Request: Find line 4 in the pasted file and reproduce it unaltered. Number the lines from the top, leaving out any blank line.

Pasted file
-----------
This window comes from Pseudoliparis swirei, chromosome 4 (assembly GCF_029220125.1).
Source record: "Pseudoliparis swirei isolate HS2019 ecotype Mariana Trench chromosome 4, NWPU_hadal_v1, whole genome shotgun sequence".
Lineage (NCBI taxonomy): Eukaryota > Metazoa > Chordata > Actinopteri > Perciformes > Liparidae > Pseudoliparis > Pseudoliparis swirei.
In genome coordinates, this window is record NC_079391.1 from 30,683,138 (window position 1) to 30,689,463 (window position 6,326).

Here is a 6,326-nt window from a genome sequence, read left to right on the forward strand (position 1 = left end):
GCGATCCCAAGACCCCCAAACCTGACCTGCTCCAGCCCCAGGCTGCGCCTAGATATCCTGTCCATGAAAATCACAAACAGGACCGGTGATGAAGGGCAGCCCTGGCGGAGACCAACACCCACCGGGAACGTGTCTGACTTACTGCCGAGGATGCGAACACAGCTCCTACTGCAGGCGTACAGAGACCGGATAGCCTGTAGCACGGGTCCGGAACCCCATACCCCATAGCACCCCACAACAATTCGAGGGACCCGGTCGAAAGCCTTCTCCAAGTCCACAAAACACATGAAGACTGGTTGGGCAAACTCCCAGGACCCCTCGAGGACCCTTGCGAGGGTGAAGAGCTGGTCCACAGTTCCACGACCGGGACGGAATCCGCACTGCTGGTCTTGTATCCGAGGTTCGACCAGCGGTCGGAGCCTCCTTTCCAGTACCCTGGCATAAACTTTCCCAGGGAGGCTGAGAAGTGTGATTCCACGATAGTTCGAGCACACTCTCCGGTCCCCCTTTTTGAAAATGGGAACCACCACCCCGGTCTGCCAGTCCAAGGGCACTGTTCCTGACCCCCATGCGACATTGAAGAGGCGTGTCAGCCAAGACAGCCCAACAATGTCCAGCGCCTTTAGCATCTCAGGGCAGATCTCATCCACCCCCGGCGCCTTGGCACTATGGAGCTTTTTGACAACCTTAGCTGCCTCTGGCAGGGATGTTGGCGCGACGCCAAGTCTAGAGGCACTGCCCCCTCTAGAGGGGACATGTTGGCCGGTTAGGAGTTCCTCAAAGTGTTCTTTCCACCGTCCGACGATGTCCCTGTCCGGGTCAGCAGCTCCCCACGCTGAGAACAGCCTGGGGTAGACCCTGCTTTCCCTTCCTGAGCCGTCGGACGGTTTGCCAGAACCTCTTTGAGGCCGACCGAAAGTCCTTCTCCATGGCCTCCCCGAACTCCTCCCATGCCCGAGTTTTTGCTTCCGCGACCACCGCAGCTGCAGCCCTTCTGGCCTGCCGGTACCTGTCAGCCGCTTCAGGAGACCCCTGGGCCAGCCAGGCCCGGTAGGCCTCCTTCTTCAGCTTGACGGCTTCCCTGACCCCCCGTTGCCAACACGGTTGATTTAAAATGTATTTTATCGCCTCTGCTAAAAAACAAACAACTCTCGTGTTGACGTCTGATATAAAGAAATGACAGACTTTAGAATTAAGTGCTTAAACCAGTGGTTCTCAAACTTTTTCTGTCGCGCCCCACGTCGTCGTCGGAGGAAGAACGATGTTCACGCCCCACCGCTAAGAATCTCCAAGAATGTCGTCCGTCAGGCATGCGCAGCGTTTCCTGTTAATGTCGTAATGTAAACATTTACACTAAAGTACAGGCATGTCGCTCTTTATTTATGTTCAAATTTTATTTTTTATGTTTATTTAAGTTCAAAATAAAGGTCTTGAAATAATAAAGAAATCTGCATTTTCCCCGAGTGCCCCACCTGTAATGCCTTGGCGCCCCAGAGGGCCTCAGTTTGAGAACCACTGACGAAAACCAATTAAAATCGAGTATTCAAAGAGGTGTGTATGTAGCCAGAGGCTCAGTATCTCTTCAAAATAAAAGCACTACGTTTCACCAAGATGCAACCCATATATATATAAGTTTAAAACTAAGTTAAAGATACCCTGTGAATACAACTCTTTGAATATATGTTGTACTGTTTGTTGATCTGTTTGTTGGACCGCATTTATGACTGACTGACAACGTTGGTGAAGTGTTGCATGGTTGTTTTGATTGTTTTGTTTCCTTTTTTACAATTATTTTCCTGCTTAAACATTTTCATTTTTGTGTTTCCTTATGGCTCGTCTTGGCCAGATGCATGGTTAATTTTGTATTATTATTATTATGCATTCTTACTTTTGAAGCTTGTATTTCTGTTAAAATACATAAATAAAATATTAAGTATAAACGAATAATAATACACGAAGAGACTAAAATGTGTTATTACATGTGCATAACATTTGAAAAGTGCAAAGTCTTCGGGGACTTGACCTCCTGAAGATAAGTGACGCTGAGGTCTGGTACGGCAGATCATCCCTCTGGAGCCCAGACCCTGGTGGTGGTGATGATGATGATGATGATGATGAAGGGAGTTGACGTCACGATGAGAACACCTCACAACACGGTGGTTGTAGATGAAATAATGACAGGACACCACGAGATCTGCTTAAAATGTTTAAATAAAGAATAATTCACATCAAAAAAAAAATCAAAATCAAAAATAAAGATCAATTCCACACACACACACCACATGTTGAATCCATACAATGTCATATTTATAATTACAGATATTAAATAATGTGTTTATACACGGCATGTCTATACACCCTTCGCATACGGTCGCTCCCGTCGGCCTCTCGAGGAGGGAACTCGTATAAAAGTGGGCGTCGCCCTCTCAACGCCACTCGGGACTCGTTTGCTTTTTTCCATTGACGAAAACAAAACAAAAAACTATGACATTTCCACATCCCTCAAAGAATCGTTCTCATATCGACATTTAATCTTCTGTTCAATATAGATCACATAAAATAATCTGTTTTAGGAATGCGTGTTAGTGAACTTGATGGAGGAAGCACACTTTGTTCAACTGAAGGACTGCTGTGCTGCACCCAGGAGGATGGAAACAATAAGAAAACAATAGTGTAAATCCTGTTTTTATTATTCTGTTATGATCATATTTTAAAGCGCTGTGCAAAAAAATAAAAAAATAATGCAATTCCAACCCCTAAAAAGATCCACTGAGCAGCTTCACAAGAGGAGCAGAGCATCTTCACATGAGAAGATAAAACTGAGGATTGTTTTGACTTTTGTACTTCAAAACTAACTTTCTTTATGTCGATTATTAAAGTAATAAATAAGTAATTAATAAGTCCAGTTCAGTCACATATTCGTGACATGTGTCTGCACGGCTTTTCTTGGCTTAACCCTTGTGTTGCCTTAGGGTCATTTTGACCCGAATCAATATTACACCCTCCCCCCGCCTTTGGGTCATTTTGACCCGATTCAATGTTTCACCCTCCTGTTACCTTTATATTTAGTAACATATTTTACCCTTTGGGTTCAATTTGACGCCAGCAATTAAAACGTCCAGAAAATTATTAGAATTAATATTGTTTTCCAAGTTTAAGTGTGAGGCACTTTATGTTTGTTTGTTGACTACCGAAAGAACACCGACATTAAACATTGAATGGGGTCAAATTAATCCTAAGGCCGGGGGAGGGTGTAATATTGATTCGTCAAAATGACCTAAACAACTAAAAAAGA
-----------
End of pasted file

In genome coordinates, this window is record NC_079391.1 from 30,683,138 (window position 1) to 30,689,463 (window position 6,326).